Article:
Harassmap is employed via social media and accessed through mobile electronic devices as a crowdsourced project that shifts the cultural outlook on sexual harassment in Egypt by providing anti-harassment tools and allowing its users to report harassment occurrences at their disclosure.
Traditionally, institutions control the socio-cultural outlook of a nation; institutions such as religion and government use institutionalized forms of racism, sexism, consumerism, violence and more to shape what a community deems as appropriate or mundane. Especially in contemporary nations, institutions are employed by the bourgeoise to (for lack of a better word) manipulate the community of the proletariat classes (working and middle class).
Harassmap is a model of digital application that combats the traditional employment of cultural institutions by the controlling class; it is an example of the proletariat using digital space as a direct outlet to each other, creating a counter institution to the controlling class.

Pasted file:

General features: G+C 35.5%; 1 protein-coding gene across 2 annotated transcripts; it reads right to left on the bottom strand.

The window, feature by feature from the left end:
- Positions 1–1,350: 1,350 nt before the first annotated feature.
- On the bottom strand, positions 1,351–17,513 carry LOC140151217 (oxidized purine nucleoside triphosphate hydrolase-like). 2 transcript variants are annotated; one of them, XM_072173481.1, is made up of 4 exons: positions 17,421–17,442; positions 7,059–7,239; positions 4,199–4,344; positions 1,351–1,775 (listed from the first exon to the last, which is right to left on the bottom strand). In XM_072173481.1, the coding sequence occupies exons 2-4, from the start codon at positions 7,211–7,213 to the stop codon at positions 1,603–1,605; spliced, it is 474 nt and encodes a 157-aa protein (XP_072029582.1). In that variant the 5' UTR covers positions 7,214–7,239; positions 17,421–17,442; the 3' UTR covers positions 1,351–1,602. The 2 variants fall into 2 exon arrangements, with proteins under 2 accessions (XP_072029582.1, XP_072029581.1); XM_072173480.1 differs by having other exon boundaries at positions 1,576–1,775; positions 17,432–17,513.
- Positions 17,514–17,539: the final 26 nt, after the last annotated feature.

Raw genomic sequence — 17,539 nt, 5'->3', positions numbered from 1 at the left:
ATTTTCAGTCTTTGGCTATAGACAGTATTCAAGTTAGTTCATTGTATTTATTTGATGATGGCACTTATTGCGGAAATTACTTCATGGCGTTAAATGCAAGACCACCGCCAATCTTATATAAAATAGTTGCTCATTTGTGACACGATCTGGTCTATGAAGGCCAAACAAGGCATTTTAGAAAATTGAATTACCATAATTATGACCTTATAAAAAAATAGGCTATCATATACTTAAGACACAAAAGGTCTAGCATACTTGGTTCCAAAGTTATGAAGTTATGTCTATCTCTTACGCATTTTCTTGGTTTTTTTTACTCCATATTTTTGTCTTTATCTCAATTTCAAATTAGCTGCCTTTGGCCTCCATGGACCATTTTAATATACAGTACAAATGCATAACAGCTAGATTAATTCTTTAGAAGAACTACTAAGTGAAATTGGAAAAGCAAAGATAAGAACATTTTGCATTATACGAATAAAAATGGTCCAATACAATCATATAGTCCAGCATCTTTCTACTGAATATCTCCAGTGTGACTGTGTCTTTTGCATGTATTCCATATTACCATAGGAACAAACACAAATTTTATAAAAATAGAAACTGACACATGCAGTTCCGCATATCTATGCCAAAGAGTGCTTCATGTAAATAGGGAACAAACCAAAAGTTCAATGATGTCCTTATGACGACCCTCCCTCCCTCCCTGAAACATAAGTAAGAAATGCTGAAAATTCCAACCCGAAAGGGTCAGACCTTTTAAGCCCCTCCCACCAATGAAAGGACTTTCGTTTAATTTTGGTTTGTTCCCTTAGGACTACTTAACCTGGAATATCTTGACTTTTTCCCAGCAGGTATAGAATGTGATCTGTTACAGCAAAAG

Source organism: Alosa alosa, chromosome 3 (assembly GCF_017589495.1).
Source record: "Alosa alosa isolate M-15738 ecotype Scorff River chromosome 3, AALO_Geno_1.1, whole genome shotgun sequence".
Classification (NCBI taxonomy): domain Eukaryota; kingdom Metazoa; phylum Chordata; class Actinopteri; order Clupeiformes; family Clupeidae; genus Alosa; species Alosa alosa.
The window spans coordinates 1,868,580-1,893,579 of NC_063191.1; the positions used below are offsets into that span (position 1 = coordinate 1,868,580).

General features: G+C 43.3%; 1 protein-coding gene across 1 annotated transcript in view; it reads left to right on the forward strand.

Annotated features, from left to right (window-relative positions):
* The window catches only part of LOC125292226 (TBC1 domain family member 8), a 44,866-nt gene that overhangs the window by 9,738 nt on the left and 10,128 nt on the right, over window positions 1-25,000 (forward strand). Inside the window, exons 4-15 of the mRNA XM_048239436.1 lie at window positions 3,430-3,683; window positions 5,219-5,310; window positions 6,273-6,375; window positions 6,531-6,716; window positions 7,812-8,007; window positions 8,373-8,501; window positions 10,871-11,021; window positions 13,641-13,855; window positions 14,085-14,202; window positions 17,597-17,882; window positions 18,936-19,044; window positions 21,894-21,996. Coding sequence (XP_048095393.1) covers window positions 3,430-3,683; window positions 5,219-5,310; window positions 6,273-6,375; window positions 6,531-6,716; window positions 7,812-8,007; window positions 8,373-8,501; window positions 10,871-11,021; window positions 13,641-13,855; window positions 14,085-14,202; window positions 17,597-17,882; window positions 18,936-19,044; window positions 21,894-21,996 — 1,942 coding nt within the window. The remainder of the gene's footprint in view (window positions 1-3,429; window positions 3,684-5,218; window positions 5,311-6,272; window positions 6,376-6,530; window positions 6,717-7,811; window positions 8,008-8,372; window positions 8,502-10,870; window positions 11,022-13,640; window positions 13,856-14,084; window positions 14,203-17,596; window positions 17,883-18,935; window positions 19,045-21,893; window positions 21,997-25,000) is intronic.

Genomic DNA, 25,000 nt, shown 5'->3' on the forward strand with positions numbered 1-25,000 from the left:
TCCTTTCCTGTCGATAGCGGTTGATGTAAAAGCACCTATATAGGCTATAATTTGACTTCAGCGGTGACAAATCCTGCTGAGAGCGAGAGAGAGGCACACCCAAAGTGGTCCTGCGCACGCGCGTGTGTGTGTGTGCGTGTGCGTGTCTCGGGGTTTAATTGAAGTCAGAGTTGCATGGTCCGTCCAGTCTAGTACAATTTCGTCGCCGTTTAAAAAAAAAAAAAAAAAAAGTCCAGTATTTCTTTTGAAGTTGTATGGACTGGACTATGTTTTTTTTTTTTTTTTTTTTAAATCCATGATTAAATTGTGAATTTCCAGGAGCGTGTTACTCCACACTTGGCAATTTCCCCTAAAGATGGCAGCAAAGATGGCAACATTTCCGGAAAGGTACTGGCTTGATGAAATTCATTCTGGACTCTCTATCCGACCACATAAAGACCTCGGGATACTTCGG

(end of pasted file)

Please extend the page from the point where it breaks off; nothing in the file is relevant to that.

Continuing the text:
Chelsea Young attributes this proletariat empowerment to Harassmap’s ‘crowdsource’ nature–-that the application relies on user-generated information for its content. Another example of a crowdsource application is the American (originates in Isreal) mapping application called Waze. Waze relies on its users to generate its maps and mines data from its active users to create hyper-accurate and real-time traffic information; the only non-user-generated content is the platform itself. Harassmap is similar but with a few key differences: first is that Waze is a capitalist endeavor intended on profits and owned by market and digital colossus Google, while Harassmap appears to be a nonprofit activist organization; this marks a clear difference in end-all intention, and access to digital tools. Second, is that Waze is a more pure example of crowdsourcing than Harassmap. Harassmap’s interaction with its user goes beyond their user-generated data; a large chunk of Harassmap’s organization leans on the community outreach aspect of their program, providing counseling and panels in regards to sexual harassment and its prevention through cultural appropriation.
The interaction between Waze users and/or Waze itself is entirely mediated by the mobile application while Harassmap is more concerned with the recruitment of volunteers and the formation of an anti-harassment cultural shift. In this manner, Harassmap employs the digital mediation of their crowdsourced material to bridge the gap between digital space and social space as a cultural institution.